The Park protects an outstanding concentration of different habitats: from steep and rocky coasts to the warm and deep narrow valleys of the southern slope, rich in rare and endemic species of plants and animals, to the inland beech forests with their centuries-old specimens and the Mediterranean Aleppo pine forests with trees older than 500 years.
Foresta Umbra is what remains of the primeval and thousand-year forest of Gargano Promontory and it is the most representative environment of its inland areas. Despite the devastation and insane deforestation carried out in the past three centuries, which stripped the forest bare on the hills and mountains of Gargano, Foresta Umbra has preserved an almost intact luxuriant vegetation with a rich variety of tree species, herbaceous and shrub formations. The explanations for the meaning of the name “Foresta Umbra” are lost in time and all of them, even though acceptable, are not sufficiently proven and do not provide a clear interpretation of the name. According to someone, the name Umbra would derive from the ancient tribe of the Umbri (a prehistoric tribe belonging to the Celtic group), who inhabited the forest and carried out raids against the nomadic shepherds living in the more fertile plains of the promontory; according to others, it could derive from “shady place” (the Italian word “ombra” means “shade”).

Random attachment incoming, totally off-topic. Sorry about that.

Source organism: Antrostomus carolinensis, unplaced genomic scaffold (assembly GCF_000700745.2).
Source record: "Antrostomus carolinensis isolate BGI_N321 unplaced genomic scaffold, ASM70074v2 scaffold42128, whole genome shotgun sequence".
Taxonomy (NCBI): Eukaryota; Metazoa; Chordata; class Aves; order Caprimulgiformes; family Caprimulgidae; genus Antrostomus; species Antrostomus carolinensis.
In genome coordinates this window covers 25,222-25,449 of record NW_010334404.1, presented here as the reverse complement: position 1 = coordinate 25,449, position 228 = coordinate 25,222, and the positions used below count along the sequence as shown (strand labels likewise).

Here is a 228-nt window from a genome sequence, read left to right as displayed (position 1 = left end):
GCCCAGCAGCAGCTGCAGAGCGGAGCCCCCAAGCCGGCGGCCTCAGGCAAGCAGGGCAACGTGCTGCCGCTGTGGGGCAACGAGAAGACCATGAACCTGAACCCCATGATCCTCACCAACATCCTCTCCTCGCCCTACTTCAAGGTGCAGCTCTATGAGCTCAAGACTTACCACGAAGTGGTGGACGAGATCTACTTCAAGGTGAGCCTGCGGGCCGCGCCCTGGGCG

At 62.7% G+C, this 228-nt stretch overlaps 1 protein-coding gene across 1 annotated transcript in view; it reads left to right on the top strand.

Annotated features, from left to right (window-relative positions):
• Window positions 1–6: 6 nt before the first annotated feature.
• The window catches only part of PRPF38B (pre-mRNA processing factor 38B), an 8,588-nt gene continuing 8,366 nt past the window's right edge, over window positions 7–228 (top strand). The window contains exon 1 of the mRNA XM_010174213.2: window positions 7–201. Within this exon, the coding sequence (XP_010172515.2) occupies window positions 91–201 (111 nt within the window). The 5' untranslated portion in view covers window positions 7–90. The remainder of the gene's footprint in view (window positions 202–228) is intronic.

The National Park includes “Foresta Umbra”, the forest area representing the heart of Gargano Promontory. This forest area covers about 15,000 hectares and comprises the Biogenetic Reserves of Foresta Umbra and Falascone, with the most ancient and interesting beech forests, and the Strict Nature Reserve of Sfilzi, an area of transition between the beech forest and the Turkey oak woodland, born to protect the only mountain spring of Gargano.
The Strict Nature Reserve of Sfilzi develops along the slopes of Valle della Carpinosa, upstream Fonte di Sfilzi, the only perennial spring of Gargano mountain area. It is a very well-preserved stretch of forest where it is possible to observe a very rich vegetation and interesting thermal inversion phenomena: beech trees grow in the cooler valley floor, while at higher altitudes there are Turkey oaks, downy oaks, and – in the most sunlit areas – typical species of the Mediterranean maquis.